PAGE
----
How do Children of Immigrants Experience Parental Involvement in their Education?



Many children of immigrants have low socioeconomic backgrounds and yet attain high levels of education. What guides members of this group to this educational success is, however, a matter of theoretical dispute. While some have argued that immigrant families establish norms that promote positive school behaviour, others have highlighted the educational selectivity of immigrants. Based on interviews with 28 children of immigrants to Norway enrolled in prestigious tracks of higher education, I ask how these children have experienced their parents’ involvement in their everyday lives. Drawing on detailed information about their families’ status both before and after migration, I show that parental involvement can be understood as linked to their social class. However, instead of juxtaposing class and immigrant status, I argue that children of immigrants with ‘high status’ in their country of origin might experience a double drive to succeed: the middle-class drive and the immigrant drive.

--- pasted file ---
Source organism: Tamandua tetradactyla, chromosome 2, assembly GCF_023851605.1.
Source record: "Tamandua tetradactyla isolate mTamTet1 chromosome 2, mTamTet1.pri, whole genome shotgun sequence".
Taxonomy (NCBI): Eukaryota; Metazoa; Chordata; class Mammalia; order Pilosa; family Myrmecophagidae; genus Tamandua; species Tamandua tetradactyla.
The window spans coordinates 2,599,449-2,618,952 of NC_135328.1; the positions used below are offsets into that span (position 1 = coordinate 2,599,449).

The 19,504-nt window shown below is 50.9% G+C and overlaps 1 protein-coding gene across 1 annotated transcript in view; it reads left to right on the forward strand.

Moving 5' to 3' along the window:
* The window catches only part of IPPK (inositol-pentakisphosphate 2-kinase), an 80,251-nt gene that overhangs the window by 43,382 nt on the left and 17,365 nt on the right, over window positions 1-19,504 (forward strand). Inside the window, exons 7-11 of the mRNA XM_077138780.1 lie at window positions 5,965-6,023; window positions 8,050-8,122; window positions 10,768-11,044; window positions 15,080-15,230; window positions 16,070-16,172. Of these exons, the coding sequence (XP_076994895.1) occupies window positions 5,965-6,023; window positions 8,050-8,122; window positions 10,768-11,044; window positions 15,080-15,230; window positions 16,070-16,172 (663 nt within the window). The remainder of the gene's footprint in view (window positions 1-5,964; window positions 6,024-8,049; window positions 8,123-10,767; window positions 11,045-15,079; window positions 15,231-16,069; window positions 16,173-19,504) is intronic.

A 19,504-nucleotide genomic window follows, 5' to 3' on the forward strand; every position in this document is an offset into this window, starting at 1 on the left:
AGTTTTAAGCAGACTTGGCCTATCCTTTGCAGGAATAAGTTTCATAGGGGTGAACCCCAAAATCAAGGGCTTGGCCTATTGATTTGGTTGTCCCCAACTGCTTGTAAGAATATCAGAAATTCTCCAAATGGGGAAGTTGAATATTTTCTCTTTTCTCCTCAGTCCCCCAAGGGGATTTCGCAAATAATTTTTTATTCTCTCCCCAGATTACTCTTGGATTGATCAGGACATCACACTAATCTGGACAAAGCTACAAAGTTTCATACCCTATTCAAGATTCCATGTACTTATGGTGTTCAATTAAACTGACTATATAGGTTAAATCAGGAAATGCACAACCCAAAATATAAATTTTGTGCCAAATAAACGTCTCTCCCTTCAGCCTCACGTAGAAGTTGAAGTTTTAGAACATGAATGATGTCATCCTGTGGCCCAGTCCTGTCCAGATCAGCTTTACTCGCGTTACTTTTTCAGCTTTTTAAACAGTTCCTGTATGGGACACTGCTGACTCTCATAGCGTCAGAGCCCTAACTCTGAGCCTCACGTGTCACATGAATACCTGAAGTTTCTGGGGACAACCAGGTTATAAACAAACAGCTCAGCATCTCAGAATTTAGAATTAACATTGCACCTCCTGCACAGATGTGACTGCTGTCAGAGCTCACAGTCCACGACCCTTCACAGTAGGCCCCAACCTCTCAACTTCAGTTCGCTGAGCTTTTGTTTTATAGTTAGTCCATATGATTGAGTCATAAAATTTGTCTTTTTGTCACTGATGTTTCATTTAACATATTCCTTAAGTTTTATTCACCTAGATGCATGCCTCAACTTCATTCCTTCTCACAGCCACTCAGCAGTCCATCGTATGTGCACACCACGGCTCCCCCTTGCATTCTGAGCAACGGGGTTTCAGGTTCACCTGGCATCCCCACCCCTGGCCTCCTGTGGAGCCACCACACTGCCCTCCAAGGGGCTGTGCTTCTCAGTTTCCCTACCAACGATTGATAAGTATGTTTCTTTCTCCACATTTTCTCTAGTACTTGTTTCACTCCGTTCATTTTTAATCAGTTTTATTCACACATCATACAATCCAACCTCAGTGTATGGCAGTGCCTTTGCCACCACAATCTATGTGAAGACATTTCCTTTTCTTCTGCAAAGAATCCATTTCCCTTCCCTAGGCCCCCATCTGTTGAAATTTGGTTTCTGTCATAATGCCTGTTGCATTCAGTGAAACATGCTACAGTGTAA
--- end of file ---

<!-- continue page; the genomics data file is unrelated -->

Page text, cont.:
Children of immigrantsEducational attainmentSocial classEthnic capitalNorway
  • Year: 2022
  • Volume: 12 Issue: 2
  • Page/Article: 190–205
  • DOI: 10.33134/njmr.458
  • Submitted on 21 Apr 2021
  • Accepted on 15 Dec 2021
  • Published on 1 Jun 2022
  • Peer Reviewed